On Wed, Mar 9, 2016, at 01:14 PM, Kees Cook wrote:At least Google Chrome (and probably Chromium) is using user namespaces without CAP_SYS_ADMIM (although AFAIUI, it's because they can't use the other namespace types effectively as a regular user).
On Mon, Mar 7, 2016 at 9:15 PM, Andy Lutomirski <luto@xxxxxxxxxxxxxx> wrote:
There are several users and distros that are nervous about user
namespaces from an attack surface point of view.
- RHEL and Arch have userns disabled.
- Ubuntu requires CAP_SYS_ADMIN
- Kees periodically proposes to upstream some sysctl to control
And here's another ring0 escalation flaw, made available to
unprivileged users because of userns:
Looks like Andy won't have to eat his hat ;)
The change in attack surface is _substantial_. We must have a way to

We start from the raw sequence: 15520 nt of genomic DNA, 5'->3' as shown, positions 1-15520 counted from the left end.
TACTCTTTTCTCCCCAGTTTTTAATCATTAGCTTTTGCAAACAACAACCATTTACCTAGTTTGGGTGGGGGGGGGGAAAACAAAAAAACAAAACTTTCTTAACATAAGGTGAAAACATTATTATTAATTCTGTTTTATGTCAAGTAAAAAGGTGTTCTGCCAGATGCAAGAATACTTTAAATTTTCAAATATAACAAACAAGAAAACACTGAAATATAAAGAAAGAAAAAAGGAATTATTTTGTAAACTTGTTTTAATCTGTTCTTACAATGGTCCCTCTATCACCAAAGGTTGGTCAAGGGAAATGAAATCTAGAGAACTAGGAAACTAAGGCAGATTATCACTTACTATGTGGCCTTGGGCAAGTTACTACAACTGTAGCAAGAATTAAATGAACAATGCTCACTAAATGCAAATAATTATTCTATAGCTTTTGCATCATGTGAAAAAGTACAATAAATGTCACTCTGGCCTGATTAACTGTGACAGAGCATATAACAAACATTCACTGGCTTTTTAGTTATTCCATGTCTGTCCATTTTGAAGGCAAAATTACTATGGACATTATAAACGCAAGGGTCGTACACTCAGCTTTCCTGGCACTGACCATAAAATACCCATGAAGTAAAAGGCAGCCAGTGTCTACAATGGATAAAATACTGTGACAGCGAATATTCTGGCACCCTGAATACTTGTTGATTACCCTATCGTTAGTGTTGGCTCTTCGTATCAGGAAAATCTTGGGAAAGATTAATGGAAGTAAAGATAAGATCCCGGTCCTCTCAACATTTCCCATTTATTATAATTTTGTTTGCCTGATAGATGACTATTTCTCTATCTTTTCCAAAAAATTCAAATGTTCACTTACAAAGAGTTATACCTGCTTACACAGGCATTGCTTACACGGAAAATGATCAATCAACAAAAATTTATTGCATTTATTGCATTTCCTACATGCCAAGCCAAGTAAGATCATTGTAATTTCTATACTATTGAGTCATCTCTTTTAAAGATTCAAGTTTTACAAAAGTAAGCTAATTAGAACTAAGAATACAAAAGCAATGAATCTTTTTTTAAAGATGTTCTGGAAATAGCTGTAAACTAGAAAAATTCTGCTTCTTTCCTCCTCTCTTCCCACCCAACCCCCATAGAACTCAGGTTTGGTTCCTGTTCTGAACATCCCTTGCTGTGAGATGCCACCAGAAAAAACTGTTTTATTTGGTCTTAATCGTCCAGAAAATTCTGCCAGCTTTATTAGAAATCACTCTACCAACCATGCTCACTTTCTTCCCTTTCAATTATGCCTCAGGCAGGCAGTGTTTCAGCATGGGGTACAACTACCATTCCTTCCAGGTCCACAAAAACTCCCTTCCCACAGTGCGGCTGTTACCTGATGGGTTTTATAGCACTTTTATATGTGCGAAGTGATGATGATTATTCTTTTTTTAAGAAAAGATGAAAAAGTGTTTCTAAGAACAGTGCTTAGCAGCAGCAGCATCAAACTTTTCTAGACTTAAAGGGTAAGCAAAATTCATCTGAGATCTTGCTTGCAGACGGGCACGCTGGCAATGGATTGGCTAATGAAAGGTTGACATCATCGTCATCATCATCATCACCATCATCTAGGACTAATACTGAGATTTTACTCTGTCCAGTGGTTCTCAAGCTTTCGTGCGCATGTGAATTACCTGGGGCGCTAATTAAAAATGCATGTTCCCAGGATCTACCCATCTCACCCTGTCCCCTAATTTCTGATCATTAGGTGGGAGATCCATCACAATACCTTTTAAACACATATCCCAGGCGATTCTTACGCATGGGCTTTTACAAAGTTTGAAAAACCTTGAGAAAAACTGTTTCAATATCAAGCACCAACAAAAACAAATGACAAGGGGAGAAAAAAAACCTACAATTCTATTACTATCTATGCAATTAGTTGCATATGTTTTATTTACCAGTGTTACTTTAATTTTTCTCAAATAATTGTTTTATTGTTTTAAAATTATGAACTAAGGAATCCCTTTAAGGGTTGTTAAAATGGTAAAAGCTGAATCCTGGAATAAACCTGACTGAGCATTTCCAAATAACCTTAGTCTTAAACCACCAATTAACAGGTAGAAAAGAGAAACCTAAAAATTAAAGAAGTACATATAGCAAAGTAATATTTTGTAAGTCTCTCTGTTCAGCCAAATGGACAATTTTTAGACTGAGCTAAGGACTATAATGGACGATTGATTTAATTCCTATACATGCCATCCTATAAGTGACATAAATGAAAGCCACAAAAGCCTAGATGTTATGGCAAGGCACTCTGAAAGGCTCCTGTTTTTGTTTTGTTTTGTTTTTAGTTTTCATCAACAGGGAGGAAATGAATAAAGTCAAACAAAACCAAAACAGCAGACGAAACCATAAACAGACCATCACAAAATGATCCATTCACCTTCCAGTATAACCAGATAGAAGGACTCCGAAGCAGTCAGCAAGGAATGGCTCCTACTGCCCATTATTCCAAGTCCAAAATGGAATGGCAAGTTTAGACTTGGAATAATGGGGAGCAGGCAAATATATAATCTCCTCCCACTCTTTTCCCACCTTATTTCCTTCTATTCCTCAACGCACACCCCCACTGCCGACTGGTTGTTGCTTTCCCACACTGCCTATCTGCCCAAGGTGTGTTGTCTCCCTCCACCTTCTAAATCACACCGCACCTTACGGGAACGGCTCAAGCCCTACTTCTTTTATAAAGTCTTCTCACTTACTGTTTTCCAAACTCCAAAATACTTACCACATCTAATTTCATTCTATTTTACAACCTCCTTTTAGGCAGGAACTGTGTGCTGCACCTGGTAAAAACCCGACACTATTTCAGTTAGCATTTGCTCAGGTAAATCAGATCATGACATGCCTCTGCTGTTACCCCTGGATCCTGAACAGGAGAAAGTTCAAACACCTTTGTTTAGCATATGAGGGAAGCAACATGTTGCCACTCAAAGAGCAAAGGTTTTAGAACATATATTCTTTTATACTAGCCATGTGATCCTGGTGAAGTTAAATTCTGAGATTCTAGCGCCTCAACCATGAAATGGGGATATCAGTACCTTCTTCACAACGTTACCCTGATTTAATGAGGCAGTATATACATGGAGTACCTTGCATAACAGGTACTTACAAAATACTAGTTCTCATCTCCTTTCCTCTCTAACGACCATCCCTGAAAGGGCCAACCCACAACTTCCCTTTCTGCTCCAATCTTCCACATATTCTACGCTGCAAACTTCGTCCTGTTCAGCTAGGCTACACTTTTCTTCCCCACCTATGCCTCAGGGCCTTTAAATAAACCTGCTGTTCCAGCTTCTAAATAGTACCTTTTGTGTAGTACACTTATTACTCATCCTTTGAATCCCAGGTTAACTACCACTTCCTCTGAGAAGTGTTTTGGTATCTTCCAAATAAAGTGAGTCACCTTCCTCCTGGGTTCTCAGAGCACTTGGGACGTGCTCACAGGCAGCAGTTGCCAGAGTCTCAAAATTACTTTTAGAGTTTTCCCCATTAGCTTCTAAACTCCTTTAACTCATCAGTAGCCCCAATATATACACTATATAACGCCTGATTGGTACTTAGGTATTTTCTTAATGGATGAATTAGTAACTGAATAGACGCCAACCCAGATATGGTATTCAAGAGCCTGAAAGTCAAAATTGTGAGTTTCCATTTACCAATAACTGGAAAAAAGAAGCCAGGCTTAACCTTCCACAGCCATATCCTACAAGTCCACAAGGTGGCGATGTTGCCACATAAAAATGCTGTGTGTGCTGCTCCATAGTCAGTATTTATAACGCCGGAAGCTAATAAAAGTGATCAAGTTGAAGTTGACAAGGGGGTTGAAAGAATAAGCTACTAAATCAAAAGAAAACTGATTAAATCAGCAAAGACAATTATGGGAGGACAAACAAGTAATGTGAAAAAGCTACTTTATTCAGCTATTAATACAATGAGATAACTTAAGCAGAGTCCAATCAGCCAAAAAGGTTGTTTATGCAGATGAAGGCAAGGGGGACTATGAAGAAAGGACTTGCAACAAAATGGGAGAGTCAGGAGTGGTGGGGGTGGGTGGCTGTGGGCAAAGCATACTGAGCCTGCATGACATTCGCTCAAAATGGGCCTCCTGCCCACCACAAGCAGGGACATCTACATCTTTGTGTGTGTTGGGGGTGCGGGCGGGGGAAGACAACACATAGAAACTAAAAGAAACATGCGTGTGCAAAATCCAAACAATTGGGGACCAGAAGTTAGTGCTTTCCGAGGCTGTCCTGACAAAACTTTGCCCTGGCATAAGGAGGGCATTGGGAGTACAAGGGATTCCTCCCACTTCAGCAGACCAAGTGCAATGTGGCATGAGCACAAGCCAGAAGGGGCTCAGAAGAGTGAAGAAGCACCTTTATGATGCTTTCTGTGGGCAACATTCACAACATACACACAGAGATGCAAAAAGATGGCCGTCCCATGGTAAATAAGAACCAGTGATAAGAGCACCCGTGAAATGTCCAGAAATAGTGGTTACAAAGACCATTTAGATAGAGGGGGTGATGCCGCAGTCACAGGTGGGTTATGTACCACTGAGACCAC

globally disable userns.
No one would object if it was enabled but only accessible to
CAP_SYS_ADMIN though, right? This could be useful for
writing setuid binaries that expose some of the features, but e.g. not
Personally, I like the suggestion from Alexander Larsson to make a cgroup controller. Container tools obviously want some degree of hierarchical control (even if it's just saying that the hierarchy ends here), and it would simplify the possibility of running more than one container stack on the same host (I know at least a couple people who would love to be able to safely use Docker on the same host as LXC or lmctfy).
Andy's suggestion of having this be a per-namespace setting makes
sense to me. Currently some container tools that do use userns
are by default denying it to be recursive (Sandstorm.io and Docker 1.10 at least)
by using a seccomp filter on clone(). If we had this setting that
filter wouldn't be necessary, and would solve the issue that seccomp filters
aren't robust against the kernel adding new API, e.g. a new CLONE_NEWUSER_NONEWPRIVS
which might enable chroot() but not CAP_NET_ADMIN.